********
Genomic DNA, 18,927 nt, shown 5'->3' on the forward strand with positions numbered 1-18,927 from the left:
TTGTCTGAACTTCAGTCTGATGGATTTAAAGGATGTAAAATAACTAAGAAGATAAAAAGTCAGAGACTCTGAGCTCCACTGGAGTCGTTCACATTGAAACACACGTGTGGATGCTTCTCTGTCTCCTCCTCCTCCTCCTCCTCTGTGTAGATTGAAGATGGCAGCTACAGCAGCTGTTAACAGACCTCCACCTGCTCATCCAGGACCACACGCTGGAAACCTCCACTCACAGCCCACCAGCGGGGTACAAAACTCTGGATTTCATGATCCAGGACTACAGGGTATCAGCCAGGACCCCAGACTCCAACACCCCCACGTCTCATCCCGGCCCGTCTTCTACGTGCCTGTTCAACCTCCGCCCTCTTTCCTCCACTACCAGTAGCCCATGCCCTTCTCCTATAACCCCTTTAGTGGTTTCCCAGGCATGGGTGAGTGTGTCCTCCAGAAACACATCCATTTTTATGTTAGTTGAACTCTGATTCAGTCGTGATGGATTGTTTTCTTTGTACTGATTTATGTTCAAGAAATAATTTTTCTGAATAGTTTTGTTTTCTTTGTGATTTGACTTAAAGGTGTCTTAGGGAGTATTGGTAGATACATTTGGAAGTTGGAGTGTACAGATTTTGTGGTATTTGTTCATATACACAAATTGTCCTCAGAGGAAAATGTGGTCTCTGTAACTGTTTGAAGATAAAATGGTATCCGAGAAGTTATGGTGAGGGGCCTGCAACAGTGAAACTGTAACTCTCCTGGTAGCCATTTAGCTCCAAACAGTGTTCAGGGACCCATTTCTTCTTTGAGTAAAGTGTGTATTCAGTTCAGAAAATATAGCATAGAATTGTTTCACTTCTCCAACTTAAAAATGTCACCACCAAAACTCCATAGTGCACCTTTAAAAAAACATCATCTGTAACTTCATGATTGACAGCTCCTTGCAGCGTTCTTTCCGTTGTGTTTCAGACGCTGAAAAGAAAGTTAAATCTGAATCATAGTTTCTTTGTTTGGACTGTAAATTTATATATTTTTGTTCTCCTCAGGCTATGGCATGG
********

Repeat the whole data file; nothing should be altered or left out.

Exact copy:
Genomic DNA, 18,927 nt, shown 5'->3' on the forward strand with positions numbered 1-18,927 from the left:
TTGTCTGAACTTCAGTCTGATGGATTTAAAGGATGTAAAATAACTAAGAAGATAAAAAGTCAGAGACTCTGAGCTCCACTGGAGTCGTTCACATTGAAACACACGTGTGGATGCTTCTCTGTCTCCTCCTCCTCCTCCTCCTCTGTGTAGATTGAAGATGGCAGCTACAGCAGCTGTTAACAGACCTCCACCTGCTCATCCAGGACCACACGCTGGAAACCTCCACTCACAGCCCACCAGCGGGGTACAAAACTCTGGATTTCATGATCCAGGACTACAGGGTATCAGCCAGGACCCCAGACTCCAACACCCCCACGTCTCATCCCGGCCCGTCTTCTACGTGCCTGTTCAACCTCCGCCCTCTTTCCTCCACTACCAGTAGCCCATGCCCTTCTCCTATAACCCCTTTAGTGGTTTCCCAGGCATGGGTGAGTGTGTCCTCCAGAAACACATCCATTTTTATGTTAGTTGAACTCTGATTCAGTCGTGATGGATTGTTTTCTTTGTACTGATTTATGTTCAAGAAATAATTTTTCTGAATAGTTTTGTTTTCTTTGTGATTTGACTTAAAGGTGTCTTAGGGAGTATTGGTAGATACATTTGGAAGTTGGAGTGTACAGATTTTGTGGTATTTGTTCATATACACAAATTGTCCTCAGAGGAAAATGTGGTCTCTGTAACTGTTTGAAGATAAAATGGTATCCGAGAAGTTATGGTGAGGGGCCTGCAACAGTGAAACTGTAACTCTCCTGGTAGCCATTTAGCTCCAAACAGTGTTCAGGGACCCATTTCTTCTTTGAGTAAAGTGTGTATTCAGTTCAGAAAATATAGCATAGAATTGTTTCACTTCTCCAACTTAAAAATGTCACCACCAAAACTCCATAGTGCACCTTTAAAAAAACATCATCTGTAACTTCATGATTGACAGCTCCTTGCAGCGTTCTTTCCGTTGTGTTTCAGACGCTGAAAAGAAAGTTAAATCTGAATCATAGTTTCTTTGTTTGGACTGTAAATTTATATATTTTTGTTCTCCTCAGGCTATGGCATGG